Good alternative to accordions?

5 Mar 2010 - 6:20pm
4 years ago
8 replies
1606 reads
jennfish40
2010

Can anyone suggest an alternative to accordions that breaks a workflow into chunks but still allows the user to have multiple sections open at a time?

Comments

5 Mar 2010 - 6:55pm
Patricia Colley
2010

A concertina?

But seriously folks... sounds like faceting might work, but without more detail, I'm not sure what you're trying to achieve. 

5 Mar 2010 - 8:14pm
Petteri Hiisilä
2004

Hi Jennfish,

One way is to have all sections open when the web page loads, but put only the most expected/appreciated content into them. The rest of the content opens by clicking a "More..." link at the bottom of the section; and the next header slides down revealing the extra options.

With this pattern it's important to not make the section header rows look like they were following the typical accordion design pattern (filled background color), because they aren't. Instead, make them look like normal headers. The only difference is the link to reveal more content between the headers.

Also, when the user clicks the link, the bottom of the page must scroll down to reveal the content, but everything above must stay still. If everything moves when only small interaction was expected, there will be a #WFT moment.

If you carefully consider the sections and their contents, you may find that out of five sections, only 1-2 will have a variable content height to the extent that such interaction is even necessary. Most sections would have all of their contents always visible, and the rest would have a "More..." link to reveal more. That's quite often the case.

Hopefully this helps.

- Petteri

 

(My message didn't appear through a regular reply, so I copy-pasted it in the site. I'm sorry if this is a repeated message.)

8 Mar 2010 - 12:39pm
jennfish40
2010

Thanks for the input! I have contemplated using something similar to the "more" link to hide some of the information that isn't as crucial to the workflow but I think it will only solve part of the problem. I'm not sure what faceting is. Patricia, can you explain a little more?

8 Mar 2010 - 2:09pm
Laura Malone
2009

One way I have dealt with this is to use psuedo-accordians (i.e. panels that can remain open if the user desires).  In this case only one panel open at a time is the default behavior, but the user can over-ride the close action by  checking a "keep panel open" option if they want to view more than one panel at a time. In other words, they can open and close panels at will. While this does contradict the expected behavior of panels, I predict that the expected behavior will change because this is a more useful and flexible way to utilizing the benefits of panels.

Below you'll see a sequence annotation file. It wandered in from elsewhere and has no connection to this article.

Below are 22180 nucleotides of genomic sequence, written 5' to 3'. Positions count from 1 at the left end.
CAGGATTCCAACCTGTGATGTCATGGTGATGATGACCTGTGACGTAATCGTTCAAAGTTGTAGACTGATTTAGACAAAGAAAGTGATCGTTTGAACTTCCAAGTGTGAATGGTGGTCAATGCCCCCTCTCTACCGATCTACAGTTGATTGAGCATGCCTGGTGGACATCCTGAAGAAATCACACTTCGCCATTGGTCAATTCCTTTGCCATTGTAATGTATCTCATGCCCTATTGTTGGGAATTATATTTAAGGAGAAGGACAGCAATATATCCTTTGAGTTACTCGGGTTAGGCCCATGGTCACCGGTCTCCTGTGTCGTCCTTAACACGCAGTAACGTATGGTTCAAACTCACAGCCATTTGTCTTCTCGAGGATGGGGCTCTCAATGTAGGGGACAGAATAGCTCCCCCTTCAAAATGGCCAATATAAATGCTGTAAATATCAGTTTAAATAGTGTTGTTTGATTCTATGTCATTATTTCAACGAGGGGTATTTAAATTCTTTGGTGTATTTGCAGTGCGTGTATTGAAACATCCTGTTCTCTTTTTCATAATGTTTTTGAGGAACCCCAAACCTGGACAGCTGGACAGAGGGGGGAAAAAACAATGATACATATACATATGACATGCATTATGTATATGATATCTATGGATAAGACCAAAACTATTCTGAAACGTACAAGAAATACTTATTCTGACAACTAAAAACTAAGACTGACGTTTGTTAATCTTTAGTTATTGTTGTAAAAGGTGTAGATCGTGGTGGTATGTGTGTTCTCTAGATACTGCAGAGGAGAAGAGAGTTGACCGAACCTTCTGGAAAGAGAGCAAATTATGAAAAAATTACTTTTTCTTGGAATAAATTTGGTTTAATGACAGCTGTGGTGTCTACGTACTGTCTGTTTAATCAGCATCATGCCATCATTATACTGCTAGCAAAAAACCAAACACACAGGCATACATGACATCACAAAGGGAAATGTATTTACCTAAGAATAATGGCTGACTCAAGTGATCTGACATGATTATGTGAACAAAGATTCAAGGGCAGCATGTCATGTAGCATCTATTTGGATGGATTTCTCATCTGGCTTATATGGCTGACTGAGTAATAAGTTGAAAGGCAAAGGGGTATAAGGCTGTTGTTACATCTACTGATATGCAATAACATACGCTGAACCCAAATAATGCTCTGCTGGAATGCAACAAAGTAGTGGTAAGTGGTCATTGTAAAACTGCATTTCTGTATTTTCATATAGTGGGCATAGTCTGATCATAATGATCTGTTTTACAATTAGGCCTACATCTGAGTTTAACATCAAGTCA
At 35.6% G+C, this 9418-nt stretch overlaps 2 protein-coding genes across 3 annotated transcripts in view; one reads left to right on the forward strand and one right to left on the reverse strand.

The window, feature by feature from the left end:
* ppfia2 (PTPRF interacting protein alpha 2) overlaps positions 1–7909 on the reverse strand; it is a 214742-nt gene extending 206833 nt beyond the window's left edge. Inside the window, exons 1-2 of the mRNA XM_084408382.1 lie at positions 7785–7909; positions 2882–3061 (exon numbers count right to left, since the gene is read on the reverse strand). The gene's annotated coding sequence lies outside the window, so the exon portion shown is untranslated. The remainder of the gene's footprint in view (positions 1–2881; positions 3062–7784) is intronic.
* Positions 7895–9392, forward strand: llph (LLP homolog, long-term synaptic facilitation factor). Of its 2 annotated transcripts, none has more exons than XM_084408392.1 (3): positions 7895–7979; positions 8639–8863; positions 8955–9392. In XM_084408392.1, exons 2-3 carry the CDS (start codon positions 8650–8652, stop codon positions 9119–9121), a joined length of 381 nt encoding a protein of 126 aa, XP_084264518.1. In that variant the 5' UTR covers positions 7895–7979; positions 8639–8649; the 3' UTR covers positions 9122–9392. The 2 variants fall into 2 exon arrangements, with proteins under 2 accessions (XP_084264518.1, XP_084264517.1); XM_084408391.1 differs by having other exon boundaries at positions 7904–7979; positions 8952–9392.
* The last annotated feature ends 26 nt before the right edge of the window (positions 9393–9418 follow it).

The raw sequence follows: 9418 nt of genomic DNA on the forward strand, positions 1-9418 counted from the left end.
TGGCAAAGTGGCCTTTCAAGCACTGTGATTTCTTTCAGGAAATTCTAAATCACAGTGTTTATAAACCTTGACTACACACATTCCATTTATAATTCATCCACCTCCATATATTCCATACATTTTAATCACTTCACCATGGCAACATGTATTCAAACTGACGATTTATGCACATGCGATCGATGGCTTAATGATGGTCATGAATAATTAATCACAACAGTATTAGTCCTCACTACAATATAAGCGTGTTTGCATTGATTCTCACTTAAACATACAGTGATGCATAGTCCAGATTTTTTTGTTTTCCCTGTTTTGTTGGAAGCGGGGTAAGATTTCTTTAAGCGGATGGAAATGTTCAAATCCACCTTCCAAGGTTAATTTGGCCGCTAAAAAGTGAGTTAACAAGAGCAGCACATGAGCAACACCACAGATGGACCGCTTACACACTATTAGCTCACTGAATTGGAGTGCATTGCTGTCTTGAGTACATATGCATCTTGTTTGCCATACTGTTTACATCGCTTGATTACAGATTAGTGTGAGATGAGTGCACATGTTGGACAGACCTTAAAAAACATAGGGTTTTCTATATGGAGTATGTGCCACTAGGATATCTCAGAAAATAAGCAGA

-- Laura

14 Mar 2010 - 6:51pm
Joshua
2009

Jennfish,

This person modified the typical accordion behavior (modifying jQuery UIs implementation), so they act more as toggles per section, versus one section at a time.

http://www.michaelkeck.de/projects/jquery/

Josh

26 Mar 2010 - 3:40pm
Petteri Hiisilä
2004

Hi Jennfish,

One way is to have all sections open when the web page loads, but put only the most expected/appreciated content into them. The rest of the content opens by clicking a "More..." link at the bottom of the section; and the next header slides down revealing the extra options.

With this pattern it's important to not make the section header rows look like they were following the typical accordion design pattern (filled background color), because they aren't. Instead, make them look like normal headers. The only difference is the link to reveal more content between the headers.

Also, when the user clicks the link, the bottom of the page must scroll down to reveal the content, but everything above must stay still. If everything moves when only small interaction was expected, there will be a #WFT moment.

If you carefully consider the sections and their contents, you may find that out of five sections, only 1-2 will have a variable content height to the extent that such interaction is even necessary. Most sections would have all of their contents always visible, and the rest would have a "More..." link to reveal more. That's quite often the case.

Hopefully this helps.

  • Petteri

-- Petteri Hiisilä Senior Interaction Designer, owner / iXDesign

Mobile: (408) 256-0430 (USA), +358505050123 (FIN) Twitter: http://bit.ly/aDaP8R LinkedIn: http://bit.ly/1n1zTR

"People don't resist change, they resist being changed." - Peter Scholtes

On 6.3.2010, at 1.55, jennfish40 wrote:

> Can anyone suggest an alternative to accordions that breaks a workflow into chunks but still allows the user to have multiple sections open at a time? > > (

26 Mar 2010 - 3:40pm
jason zietz
2007

Technically an accordion interface only has one section open at a time, so it sounds like that isn't what you're looking for.  You can simply divide the workflow into sections which can be hidden/revealed on demand.


As Patricia said, more information regarding the problem that you are trying to solve would be helpful.



On Fri, Mar 5, 2010 at 4:45 PM, jennfish40 <contact@ixda.org> wrote:

Can anyone suggest an alternative to accordions that breaks a workflow into chunks but still allows the user to have multiple sections open at a time?

(
26 Mar 2010 - 5:31pm
Matey Odonkor
2009

Use windowshade component in FLEX
http://dougmccune.com/blog/2008/02/09/windowshade-component-added-to-flexlib/




On Fri, Mar 5, 2010 at 7:08 PM, jennfish40 <contact@ixda.org> wrote:

Can anyone suggest an alternative to accordions that breaks a workflow into chunks but still allows the user to have multiple sections open at a time?

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